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Going Gaga

Celebrity is the condition of being famous - people talk about you. Martin Amis predicted our contemporary obsession with it when he said "It's not the case that in the future everyone will be famous for fifteen minutes. In the future everyone will be famous all the time - but only in their own minds. It is lookalike fame, karaoke fame."

We have been obsessed with celebrity for as long as I can remember. J.G Ballard said that it all began in the sixties when "Celebrity was all that counted. If denying God made a bishop famous, what choice was there?"

Historically, celebrity status was achieved through doing something, good or bad, which raised people's curiosity. However, in order to make it more democratic, more evenly spread, fame became available to anyone through reality T.V. One did not have to do anything in particular, one merely had to show up in front of a camera.

We are a long way from the days of naff afternoon T.V shows such as The Jerry Springer Show. The status of celebrity is now more watered down than a homeopathic ointment. 

Amanda Knox decried her celebrity status this week saying that it was "ridiculous."* But it is not ridiculous to talk about her. At least she has done (or not, pending appeal) something to deserve it. What is ridiculous is to talk about people who are thrust on our screens and airwaves by an industrial celebrity making machine. 

The problem with this kind of celebrity is that it is celebrity for the sake of celebrity. A person is famous for being famous and that doesn't leave much material for conversation. All a celebrity of that kind can talk about is the experience of being famous - talking about being talked about. 

It is not that we are ignorant of the ridiculous nature of contemporary celebrity. We are acutely aware of it. As novelist, Zadie Smith, laments: "Generation Facebook's obsession with this type of celebrity lifestyle is more than familiar. It's pitiful, it pains us, and we recognize it." 

Lacking real characters to talk about, one has to make them up. This, I think, is what Martin Amis meant by "karaoke fame." Lady Gaga, the most 'liked' facebook page of 2010,*  is perhaps the model karaoke celebrity. We have no idea who she really is. We only see what she mimics. She is the quintessential imitator, a pastiche of the all pop that went before her, the culmination of the genre. As James Fallows from the Atlantic puts it, she is "the last pop star."*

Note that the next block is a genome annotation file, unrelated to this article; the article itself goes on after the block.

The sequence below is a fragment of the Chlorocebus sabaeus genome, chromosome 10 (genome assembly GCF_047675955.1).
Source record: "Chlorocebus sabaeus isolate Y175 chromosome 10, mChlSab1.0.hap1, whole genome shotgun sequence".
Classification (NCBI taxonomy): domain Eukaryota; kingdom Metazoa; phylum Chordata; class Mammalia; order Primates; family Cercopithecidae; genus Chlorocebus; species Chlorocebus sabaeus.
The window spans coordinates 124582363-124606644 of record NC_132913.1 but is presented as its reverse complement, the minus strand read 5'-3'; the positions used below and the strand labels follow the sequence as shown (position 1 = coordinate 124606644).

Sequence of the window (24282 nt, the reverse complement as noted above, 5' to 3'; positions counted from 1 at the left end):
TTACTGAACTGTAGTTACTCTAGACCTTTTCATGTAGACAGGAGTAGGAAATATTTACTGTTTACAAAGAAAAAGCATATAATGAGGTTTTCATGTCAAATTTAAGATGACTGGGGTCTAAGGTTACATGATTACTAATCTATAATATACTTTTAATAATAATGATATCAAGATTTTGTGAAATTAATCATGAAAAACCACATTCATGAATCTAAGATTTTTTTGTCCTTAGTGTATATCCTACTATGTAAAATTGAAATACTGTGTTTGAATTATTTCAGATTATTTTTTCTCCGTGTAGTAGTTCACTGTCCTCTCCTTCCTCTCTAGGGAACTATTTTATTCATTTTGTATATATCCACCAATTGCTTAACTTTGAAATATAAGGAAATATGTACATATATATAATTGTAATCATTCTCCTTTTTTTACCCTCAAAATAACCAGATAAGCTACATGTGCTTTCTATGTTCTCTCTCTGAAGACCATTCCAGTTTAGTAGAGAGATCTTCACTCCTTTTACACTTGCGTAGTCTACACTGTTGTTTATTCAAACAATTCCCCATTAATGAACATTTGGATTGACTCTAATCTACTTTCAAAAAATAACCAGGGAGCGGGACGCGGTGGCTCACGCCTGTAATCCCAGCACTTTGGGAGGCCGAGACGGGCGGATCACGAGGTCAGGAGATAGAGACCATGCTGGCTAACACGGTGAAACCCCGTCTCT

It might all be a bit of fun, nothing serious, if it wasn't for the people who model their lives on a concoction of reality T.V, soap operas and a bit of camped up pop thrown in for good measure. There is a fine line between celebrity and worship. Worship not only accords a high regard to something, it also seeks to follow after and to imitate its object. To imitate Gaga is to imitate an imitation. 

If we are to transmogrify into facebook pages (our pseudo celebrity selves), we should be careful who we model them on. And if we should ever find ourselves in a position of celebrity we should remember to point to our humanness as Paul and Barnabus did when they were mistaken for deity:

And when the crowds saw what Paul had done, they lifted up their voices, saying in Lycaonian, “The gods have come down to us in the likeness of men!” Barnabas they called Zeus, and Paul, Hermes, because he was the chief speaker. And the priest of Zeus, whose temple was at the entrance to the city, brought oxen and garlands to the gates and wanted to offer sacrifice with the crowds. But when the apostles Barnabas and Paul heard of it, they tore their garments and rushed out into the crowd, crying out, “Men, why are you doing these things? We also are men, of like nature with you, and we bring you good news, that you should turn from these vain things to a living God, who made the heaven and the earth and the sea and all that is in them" (Acts 14:11-15)
Zadie Smith, "Generation Why?" The New York Review of Books, 25 November 2010: 57-58.
J.G Ballard, Miracles of Life (London: Harper Collins Publishers, 2008), 236.
Martin Amis, Experience (Vintage: 2001)